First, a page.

How to use data to change the game

Every college, department and program faces budget constraints. Digital and social campaigns allow you to analyze performance data and optimize your approach to generate yield at every phase of the campaign, thereby maximizing the impact of every dollar spent. Awareness, traffic, lead capture, nurturing and application are all key phases to monitor. You can also evaluate data points such as impressions, half/full video views, clicks, time on site, page depth on site, lead capture, cost per lead, email opens, email clicks, event registrations, event attendance, content engagement, likes, shares, comments, etc. By measuring, you can build evaluation criteria that informs every phase of the campaign.

Data also allows you to test messages and creative for resonance with your various personas. One recent campaign we conducted for adult learning programs tested 20 different creative campaign iterations selectively applied to eight different student personas. Testing allowed us to tailor the top creative and messaging campaigns for each individual persona to drive the most program interest. This college was experiencing a multiyear decline in fall enrollment but within 6 months, we stemmed the decline. Within 8 months the college was on an upward enrollment trajectory even though most campaigns don’t see significant results for 12+ months. There were other factors that made this performance possible, including strong admissions leadership, a proactive recruiting team and strong nurturing content campaigns  – but nurturing is the topic of our next article.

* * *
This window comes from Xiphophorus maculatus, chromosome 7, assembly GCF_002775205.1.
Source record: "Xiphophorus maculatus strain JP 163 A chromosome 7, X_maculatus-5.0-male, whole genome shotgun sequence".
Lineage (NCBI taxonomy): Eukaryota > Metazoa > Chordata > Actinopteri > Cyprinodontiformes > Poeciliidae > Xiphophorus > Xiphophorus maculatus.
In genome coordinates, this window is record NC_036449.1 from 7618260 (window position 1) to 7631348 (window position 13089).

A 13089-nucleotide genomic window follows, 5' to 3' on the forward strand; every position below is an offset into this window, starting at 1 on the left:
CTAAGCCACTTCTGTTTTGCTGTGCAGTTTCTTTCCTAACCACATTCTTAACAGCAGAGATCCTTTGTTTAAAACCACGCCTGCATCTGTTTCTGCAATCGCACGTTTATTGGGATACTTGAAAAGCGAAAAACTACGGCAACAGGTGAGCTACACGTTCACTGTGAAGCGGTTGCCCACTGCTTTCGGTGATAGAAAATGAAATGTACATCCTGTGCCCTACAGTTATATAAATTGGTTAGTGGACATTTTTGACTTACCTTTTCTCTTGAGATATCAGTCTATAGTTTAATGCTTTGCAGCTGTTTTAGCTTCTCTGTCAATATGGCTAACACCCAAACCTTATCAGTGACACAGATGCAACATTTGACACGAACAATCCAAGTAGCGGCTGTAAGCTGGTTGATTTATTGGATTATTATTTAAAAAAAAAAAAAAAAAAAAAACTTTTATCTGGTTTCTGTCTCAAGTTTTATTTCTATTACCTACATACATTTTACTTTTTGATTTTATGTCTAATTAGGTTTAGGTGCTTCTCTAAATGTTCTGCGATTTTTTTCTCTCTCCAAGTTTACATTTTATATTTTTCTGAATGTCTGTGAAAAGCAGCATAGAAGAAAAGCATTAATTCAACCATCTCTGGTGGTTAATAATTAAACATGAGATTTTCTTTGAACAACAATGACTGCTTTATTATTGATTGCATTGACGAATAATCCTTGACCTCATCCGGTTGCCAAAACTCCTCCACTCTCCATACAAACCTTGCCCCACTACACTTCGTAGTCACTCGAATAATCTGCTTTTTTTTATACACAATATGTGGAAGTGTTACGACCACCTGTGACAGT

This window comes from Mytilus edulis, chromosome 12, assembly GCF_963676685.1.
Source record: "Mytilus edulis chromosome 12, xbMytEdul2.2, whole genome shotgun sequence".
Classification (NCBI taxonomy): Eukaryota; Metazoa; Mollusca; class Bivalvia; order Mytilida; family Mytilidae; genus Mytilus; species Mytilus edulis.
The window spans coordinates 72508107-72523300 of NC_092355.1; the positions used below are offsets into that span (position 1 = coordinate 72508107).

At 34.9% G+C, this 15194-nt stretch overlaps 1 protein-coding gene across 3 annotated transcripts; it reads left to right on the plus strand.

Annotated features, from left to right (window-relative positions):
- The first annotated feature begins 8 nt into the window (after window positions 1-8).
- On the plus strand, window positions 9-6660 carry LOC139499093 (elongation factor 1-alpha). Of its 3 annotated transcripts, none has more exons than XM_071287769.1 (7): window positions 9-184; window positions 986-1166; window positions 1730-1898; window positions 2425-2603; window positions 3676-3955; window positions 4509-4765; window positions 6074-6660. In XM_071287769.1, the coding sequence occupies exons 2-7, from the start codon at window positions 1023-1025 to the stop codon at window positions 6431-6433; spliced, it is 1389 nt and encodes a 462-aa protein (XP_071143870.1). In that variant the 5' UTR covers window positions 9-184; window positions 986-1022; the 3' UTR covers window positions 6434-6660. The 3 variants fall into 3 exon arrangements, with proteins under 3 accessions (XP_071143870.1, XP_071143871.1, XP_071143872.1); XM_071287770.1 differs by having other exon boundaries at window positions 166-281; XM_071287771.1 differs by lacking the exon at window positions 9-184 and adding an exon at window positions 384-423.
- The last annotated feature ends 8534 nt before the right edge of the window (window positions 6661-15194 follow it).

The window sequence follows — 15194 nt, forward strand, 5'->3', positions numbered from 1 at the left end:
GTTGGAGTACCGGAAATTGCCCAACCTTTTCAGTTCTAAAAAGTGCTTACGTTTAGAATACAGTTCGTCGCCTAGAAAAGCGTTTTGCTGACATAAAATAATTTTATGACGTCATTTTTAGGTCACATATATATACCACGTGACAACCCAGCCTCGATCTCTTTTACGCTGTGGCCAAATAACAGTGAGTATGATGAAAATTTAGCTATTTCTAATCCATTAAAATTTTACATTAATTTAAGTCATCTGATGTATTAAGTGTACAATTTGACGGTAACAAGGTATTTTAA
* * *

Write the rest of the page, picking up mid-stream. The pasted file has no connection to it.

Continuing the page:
The next time you meet with your leadership team, think about how you can start engaging in the new rules of engagement in enrollment marketing.

Tom Ryan is the Vice-President of Brand Integration at Schneider Associates, an integrated marketing firm based in Boston.